“I think the intention is good and we just want to make sure we handle it the right way,” Denver Police Department Division Chief of investigations Joe Montoya said.
The law allows family members or law enforcement to ask a judge to temporarily remove guns from the possession of someone deemed an extreme risk to themselves or others. If a judge agrees, law enforcement officers are tasked with the removal of those weapons leaving agencies across Colorado to figure out the best approach.
“We broke down the laws we got a firm understanding of the interpretation and we did a lot of scenarios, built out a lot of scenarios and went through the what if’s how should we do this,” Montoya said.
Chief Montoya says they have been developing their policy for months and part of their approach is understanding the controversy that surrounds the law.
“I understand why people are concerned about it especially on the gun rights side of things and it’s all in how we handle it. I think there is that general fear that we are going to be going in seizing guns at the drop of a hat and really that’s not what we want to do,” Montoya said.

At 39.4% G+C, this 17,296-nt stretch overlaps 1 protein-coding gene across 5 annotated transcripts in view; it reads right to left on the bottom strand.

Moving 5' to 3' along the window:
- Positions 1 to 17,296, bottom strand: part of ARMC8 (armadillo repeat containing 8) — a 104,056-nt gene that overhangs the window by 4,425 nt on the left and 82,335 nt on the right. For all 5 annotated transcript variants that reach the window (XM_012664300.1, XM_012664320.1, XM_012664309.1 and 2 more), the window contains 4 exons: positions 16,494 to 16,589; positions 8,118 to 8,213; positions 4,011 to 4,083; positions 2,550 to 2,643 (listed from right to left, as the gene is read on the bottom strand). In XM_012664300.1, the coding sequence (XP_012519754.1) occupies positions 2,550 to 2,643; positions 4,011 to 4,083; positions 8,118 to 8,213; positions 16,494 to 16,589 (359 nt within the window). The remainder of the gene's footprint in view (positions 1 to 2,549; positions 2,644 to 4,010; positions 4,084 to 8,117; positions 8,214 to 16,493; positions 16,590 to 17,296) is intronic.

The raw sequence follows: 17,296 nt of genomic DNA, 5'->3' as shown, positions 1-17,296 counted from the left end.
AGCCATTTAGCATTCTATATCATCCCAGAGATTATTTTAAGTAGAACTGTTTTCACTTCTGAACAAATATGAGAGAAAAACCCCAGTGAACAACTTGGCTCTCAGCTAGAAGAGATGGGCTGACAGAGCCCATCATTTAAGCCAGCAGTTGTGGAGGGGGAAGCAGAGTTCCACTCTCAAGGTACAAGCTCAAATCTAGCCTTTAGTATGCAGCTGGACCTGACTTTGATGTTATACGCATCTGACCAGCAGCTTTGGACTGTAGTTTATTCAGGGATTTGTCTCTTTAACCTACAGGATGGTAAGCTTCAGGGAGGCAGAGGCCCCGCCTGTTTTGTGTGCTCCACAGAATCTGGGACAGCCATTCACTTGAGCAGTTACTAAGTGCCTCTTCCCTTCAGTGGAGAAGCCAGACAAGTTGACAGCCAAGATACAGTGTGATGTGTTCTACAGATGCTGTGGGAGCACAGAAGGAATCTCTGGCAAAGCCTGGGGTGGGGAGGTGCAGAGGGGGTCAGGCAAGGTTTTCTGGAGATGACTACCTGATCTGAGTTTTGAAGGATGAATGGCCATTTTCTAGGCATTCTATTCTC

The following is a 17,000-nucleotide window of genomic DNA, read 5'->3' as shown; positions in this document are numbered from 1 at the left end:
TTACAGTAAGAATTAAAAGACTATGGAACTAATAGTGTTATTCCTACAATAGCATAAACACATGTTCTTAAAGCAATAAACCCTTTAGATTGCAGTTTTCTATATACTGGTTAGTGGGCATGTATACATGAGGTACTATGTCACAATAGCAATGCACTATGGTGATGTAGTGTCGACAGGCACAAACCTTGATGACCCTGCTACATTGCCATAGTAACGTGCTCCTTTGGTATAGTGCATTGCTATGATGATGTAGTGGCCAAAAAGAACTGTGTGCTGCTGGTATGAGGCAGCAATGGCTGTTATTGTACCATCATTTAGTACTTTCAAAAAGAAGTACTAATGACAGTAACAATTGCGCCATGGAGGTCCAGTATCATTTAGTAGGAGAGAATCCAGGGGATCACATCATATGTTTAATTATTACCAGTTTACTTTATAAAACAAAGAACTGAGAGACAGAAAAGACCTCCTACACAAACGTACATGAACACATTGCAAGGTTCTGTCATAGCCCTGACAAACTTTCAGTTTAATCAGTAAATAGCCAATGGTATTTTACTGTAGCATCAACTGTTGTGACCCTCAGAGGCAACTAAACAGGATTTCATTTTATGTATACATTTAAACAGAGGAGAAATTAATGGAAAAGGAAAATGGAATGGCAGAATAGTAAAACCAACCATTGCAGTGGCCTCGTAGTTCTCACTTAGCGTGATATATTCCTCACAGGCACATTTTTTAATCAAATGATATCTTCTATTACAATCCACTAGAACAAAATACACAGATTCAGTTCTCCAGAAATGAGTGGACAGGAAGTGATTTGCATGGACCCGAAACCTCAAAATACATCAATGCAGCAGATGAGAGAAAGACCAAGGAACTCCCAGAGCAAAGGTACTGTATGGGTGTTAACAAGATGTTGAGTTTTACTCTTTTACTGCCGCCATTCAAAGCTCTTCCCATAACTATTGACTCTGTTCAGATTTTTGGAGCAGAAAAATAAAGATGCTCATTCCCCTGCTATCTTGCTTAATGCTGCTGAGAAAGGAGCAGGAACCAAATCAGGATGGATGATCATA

Montoya believes the Denver Police Department is well prepared for the implementation of the law in 2020 but he says the real training will come with time.
“It’s going to be somewhat on the job training through the year because we really don’t know what this is going to look like,” he said.
Those who oppose the law say it violates a person’s right to bear arms, and some law enforcement officials in Colorado say they will not ask for a red flag order in any circumstance and if given one by a judge they will not enforce it.
In the months since Gov. Jared Polis signed the bill into law nearly half of Colorado’s sixty-four counties have declared themselves Second Amendment sanctuaries, in protest.